Let’s be real: Bad Santa isn’t for the easily offended. Taking a cultural icon and turning him into a sex-crazed alcoholic isn’t exactly going to win over more conservative moviegoers. Which is exactly why Thornton found himself defending the movie. “We did get a few comments," Thornton told Film4, “and my reply was always, 'As far as I know, Santa Claus is not in the Bible. I think you guys are talking about Jesus.””

10. IN THE CZECH REPUBLIC, THE MOVIE IS CALLED SANTA IS A PERVERT.

Films are known to change names to fit foreign markets. That’s nothing new. However, sometimes its nuance gets a little lost in translation. Case in point: the Czech Republic’s extremely literal, albeit accurate, title.

11. IN A DELETED SCENE, SARAH SILVERMAN CAMEOS AS A SANTA TEACHER.

Among the multiple scenes that ended up on the cutting room floor (much to Zwigoff’s chagrin) was a hilarious moment with Sarah Silverman. In the two-minute scene, Silverman acts as a Santa School teacher instructing a classroom of mall Santas on how to coax a smile out of a child and please their parents.

Amazon’s Big Fall Sale Features Deals on Electronics, Kitchen Appliances, and Home Décor

Dash/Keurig
Dash/Keurig

If you're looking for deals on items like Keurigs, BISSELL vacuums, and essential oil diffusers, it's usually pretty slim pickings until the holiday sales roll around. Thankfully, Amazon is starting these deals a little earlier with their Big Fall Sale, where customers can get up to 20 percent off everything from home decor to WFH essentials and kitchen gadgets. Now you won’t have to wait until Black Friday for the deal you need. Make sure to see all the deals that the sale has to offer here and check out our favorites below.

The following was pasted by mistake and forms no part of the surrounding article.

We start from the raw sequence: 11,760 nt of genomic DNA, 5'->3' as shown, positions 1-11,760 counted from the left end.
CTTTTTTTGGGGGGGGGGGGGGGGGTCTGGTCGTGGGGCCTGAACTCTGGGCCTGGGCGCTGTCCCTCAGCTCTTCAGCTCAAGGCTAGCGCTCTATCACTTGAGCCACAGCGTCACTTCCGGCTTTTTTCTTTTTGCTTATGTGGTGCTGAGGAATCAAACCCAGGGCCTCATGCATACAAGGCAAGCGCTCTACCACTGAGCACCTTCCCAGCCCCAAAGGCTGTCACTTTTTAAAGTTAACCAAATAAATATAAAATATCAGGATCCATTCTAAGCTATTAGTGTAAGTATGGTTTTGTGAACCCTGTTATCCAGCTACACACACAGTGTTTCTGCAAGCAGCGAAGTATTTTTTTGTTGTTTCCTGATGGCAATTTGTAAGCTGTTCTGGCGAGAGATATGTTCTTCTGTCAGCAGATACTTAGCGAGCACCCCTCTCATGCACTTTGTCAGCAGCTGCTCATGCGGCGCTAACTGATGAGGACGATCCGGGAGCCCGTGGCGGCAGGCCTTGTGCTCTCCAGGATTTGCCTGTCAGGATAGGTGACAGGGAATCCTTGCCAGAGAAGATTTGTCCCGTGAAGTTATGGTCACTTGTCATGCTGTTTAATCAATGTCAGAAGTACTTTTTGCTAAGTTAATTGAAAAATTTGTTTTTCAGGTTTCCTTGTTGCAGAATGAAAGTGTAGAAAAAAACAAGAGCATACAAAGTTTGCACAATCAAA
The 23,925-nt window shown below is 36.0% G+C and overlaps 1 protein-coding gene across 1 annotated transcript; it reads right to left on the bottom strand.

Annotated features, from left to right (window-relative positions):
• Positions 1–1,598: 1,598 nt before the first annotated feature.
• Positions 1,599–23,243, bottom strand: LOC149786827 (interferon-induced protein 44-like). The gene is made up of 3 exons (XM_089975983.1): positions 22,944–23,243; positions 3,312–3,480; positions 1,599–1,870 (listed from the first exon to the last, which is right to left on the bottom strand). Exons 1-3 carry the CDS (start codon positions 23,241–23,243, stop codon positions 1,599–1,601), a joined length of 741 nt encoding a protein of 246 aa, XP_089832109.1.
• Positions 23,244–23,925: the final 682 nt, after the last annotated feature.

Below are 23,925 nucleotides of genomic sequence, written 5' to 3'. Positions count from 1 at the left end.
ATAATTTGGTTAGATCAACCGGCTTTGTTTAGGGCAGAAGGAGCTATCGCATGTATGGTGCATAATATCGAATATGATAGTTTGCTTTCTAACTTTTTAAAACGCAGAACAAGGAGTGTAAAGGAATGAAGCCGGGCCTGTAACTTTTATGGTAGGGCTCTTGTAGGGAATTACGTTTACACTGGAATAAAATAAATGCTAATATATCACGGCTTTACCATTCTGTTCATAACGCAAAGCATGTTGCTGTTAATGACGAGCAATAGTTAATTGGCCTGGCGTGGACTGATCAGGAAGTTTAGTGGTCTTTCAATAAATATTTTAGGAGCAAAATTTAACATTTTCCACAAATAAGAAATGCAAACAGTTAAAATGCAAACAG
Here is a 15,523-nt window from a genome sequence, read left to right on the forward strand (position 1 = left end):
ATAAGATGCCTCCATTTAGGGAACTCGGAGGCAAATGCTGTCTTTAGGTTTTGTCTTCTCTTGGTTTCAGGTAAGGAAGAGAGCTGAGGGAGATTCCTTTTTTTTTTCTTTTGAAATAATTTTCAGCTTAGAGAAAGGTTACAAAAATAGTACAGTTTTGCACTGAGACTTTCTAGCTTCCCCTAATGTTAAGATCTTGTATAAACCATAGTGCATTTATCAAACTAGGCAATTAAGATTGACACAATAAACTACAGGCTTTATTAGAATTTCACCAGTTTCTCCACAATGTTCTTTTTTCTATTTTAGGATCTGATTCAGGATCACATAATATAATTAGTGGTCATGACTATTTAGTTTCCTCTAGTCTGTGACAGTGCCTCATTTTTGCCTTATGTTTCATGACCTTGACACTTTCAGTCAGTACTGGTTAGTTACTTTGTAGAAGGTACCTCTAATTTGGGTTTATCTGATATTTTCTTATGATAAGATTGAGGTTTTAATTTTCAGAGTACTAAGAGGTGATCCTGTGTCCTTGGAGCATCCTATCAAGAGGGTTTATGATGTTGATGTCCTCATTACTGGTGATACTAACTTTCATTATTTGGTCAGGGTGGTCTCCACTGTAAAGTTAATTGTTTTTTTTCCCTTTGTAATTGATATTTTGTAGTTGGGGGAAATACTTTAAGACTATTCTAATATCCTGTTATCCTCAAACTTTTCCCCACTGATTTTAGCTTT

Electronics

Dash/Amazon

- BISSELL Lightweight Upright Vacuum Cleaner $170 (save $60)

- Dash Deluxe Air Fryer $80 (save $20)

- Dash Rapid 6-Egg Cooker $17 (save $3)

- Keurig K-Café Single Coffee Maker $169 (save $30)

- COMFEE Toaster Oven $29 (save $9)

- AmazonBasics 1500W Oscillating Ceramic Heater $31 (save $4)

Home office Essentials

HP/Amazon

- HP Neverstop Laser Printer $250 (save $30)

- HP ScanJet Pro 2500 f1 Flatbed OCR Scanner $274 (save $25)

- HP Printer Paper (500 Sheets) $5 (save $2)

- Mead Composition Books Pack of 5 Ruled Notebooks $11 (save $2)

- Swingline Desktop Hole Punch $7 (save $17)

- Officemate OIC Achieva Side Load Letter Tray $15 (save $7)

- PILOT G2 Premium Rolling Ball Gel Pens 12-Pack $10 (save $3)

Toys and games

Selieve/Amazon

- Selieve Toys Old Children's Walkie Talkies $17 (save $7)

- Yard Games Giant Tumbling Timbers $59 (save $21)

- Duckura Jump Rocket Launchers $11 (save $17)

- EXERCISE N PLAY Automatic Launcher Baseball Bat $14 (save $29)

- Holy Stone HS165 GPS Drones with 2K HD Camera $95 (save $40)

Home Improvement

DEWALT/Amazon

- DEWALT 20V MAX LED Hand Held Work Light $54 (save $65)

- Duck EZ Packing Tape with Dispenser, 6 Rolls $11 (save $6)